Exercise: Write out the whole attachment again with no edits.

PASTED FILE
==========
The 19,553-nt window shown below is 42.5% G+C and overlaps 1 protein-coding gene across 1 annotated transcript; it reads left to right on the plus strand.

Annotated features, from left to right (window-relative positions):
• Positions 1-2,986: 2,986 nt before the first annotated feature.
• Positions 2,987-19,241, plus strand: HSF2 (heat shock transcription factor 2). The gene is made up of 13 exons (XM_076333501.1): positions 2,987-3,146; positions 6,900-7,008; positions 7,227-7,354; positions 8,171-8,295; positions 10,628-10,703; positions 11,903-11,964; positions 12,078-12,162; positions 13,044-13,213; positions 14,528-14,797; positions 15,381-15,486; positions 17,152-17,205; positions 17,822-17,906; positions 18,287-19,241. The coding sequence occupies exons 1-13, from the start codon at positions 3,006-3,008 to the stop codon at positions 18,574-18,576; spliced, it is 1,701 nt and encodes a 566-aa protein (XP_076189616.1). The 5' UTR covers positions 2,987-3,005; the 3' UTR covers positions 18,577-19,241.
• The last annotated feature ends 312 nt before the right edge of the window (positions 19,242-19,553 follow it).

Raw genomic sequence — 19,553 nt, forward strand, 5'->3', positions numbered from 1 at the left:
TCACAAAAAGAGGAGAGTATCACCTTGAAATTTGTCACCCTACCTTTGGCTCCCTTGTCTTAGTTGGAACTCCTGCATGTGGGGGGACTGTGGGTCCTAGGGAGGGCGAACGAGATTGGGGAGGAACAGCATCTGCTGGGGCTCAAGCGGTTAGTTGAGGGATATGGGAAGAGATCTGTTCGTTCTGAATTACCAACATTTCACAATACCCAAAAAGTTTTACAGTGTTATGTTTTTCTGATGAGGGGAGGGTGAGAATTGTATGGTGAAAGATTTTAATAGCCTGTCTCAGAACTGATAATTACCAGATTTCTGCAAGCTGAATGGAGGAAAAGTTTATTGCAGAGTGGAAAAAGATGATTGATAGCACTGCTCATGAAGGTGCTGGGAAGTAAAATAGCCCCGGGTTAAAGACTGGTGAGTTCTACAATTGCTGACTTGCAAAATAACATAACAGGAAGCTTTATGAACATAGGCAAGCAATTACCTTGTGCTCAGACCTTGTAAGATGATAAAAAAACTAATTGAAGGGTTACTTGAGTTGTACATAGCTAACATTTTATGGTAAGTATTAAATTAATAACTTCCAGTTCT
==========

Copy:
The 19,553-nt window shown below is 42.5% G+C and overlaps 1 protein-coding gene across 1 annotated transcript; it reads left to right on the plus strand.

Annotated features, from left to right (window-relative positions):
• Positions 1-2,986: 2,986 nt before the first annotated feature.
• Positions 2,987-19,241, plus strand: HSF2 (heat shock transcription factor 2). The gene is made up of 13 exons (XM_076333501.1): positions 2,987-3,146; positions 6,900-7,008; positions 7,227-7,354; positions 8,171-8,295; positions 10,628-10,703; positions 11,903-11,964; positions 12,078-12,162; positions 13,044-13,213; positions 14,528-14,797; positions 15,381-15,486; positions 17,152-17,205; positions 17,822-17,906; positions 18,287-19,241. The coding sequence occupies exons 1-13, from the start codon at positions 3,006-3,008 to the stop codon at positions 18,574-18,576; spliced, it is 1,701 nt and encodes a 566-aa protein (XP_076189616.1). The 5' UTR covers positions 2,987-3,005; the 3' UTR covers positions 18,577-19,241.
• The last annotated feature ends 312 nt before the right edge of the window (positions 19,242-19,553 follow it).

Raw genomic sequence — 19,553 nt, forward strand, 5'->3', positions numbered from 1 at the left:
TCACAAAAAGAGGAGAGTATCACCTTGAAATTTGTCACCCTACCTTTGGCTCCCTTGTCTTAGTTGGAACTCCTGCATGTGGGGGGACTGTGGGTCCTAGGGAGGGCGAACGAGATTGGGGAGGAACAGCATCTGCTGGGGCTCAAGCGGTTAGTTGAGGGATATGGGAAGAGATCTGTTCGTTCTGAATTACCAACATTTCACAATACCCAAAAAGTTTTACAGTGTTATGTTTTTCTGATGAGGGGAGGGTGAGAATTGTATGGTGAAAGATTTTAATAGCCTGTCTCAGAACTGATAATTACCAGATTTCTGCAAGCTGAATGGAGGAAAAGTTTATTGCAGAGTGGAAAAAGATGATTGATAGCACTGCTCATGAAGGTGCTGGGAAGTAAAATAGCCCCGGGTTAAAGACTGGTGAGTTCTACAATTGCTGACTTGCAAAATAACATAACAGGAAGCTTTATGAACATAGGCAAGCAATTACCTTGTGCTCAGACCTTGTAAGATGATAAAAAAACTAATTGAAGGGTTACTTGAGTTGTACATAGCTAACATTTTATGGTAAGTATTAAATTAATAACTTCCAGTTCT